Other notes

This case study was developed with support from the United States Department of Agriculture's National Institute for Food and Agriculture, Renewable Resources Extension Act. Project #2021-46401-35956, principal investigator Eli Sagor, University of Minnesota.

Climate Adaptation Considerations

Red and white pine are both species that are thought to be more competitive if our climate gets drier.  Northern red oak is predicted to do better if the climate gets warmer and drier.

Summary / lessons learned / additional thoughts

A variable density thinning is a tool that aligns with Carlton County’s management objectives when applied to larger red pine stands that are present within larger blocks of lands Carlton County manages.  The ability to repeat this treatment in adjacent stands will aid in overall pine management while increasing the area where we can diversify not only our habitat for wildlife but diversify our tree species in these stands for future management options.  At this time, future entries will involve removing more volume from the three higher residual basal area blocks while we build regeneration in the shelterwood (BA 50) and clearcut blocks.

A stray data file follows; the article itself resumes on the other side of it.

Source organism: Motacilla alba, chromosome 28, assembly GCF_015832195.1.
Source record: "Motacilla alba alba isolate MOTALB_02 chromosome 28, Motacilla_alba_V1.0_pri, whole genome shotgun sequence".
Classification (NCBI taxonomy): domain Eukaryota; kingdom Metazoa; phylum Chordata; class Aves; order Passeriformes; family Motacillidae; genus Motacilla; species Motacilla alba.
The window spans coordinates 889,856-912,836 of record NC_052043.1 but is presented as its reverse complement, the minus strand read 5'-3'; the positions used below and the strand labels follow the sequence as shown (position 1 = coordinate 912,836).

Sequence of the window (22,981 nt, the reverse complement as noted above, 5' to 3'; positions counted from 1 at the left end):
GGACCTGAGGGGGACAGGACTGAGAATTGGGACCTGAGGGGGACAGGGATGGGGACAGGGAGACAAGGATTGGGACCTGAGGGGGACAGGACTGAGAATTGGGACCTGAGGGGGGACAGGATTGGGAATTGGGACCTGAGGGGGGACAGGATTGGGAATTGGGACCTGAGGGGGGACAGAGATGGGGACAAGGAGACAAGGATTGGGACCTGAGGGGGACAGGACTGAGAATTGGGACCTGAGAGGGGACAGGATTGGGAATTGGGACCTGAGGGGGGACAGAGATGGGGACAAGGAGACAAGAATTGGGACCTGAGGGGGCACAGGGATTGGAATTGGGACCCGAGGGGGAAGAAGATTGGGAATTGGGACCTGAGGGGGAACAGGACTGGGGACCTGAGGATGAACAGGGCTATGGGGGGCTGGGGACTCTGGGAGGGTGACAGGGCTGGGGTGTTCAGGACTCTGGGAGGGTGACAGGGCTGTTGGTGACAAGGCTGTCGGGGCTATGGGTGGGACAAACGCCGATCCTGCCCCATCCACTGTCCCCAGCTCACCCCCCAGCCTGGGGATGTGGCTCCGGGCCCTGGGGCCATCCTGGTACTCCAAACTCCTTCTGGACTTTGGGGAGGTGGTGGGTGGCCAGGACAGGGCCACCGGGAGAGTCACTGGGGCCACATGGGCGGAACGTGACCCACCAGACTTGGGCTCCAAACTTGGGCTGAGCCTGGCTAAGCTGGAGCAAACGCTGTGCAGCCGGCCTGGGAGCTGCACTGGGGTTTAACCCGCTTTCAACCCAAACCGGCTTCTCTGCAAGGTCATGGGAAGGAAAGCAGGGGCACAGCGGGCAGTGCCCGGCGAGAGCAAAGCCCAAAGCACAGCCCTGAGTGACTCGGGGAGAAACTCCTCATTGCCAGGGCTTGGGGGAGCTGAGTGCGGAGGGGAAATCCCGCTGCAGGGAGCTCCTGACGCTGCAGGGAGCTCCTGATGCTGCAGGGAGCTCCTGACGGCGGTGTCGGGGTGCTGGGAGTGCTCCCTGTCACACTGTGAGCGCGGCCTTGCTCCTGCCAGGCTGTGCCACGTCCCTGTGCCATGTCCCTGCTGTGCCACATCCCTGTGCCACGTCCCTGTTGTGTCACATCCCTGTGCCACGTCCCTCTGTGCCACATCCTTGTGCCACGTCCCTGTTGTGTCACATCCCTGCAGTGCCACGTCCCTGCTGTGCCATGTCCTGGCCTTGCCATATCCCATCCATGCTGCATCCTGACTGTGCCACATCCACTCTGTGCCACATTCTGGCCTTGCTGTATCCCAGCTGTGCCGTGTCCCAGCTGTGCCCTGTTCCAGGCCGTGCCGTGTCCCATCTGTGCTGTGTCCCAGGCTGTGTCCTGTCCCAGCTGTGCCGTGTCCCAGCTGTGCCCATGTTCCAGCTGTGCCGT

Going forward, management like this will require the forester to keep descriptive records of the treatment in a form that is easily passed on to future foresters to make it easier to continue this management.  With the ability to use tablets armed with GIS derived information, this style of management is easy and economical to implement in the field and will be another tool in our tool box for future harvests.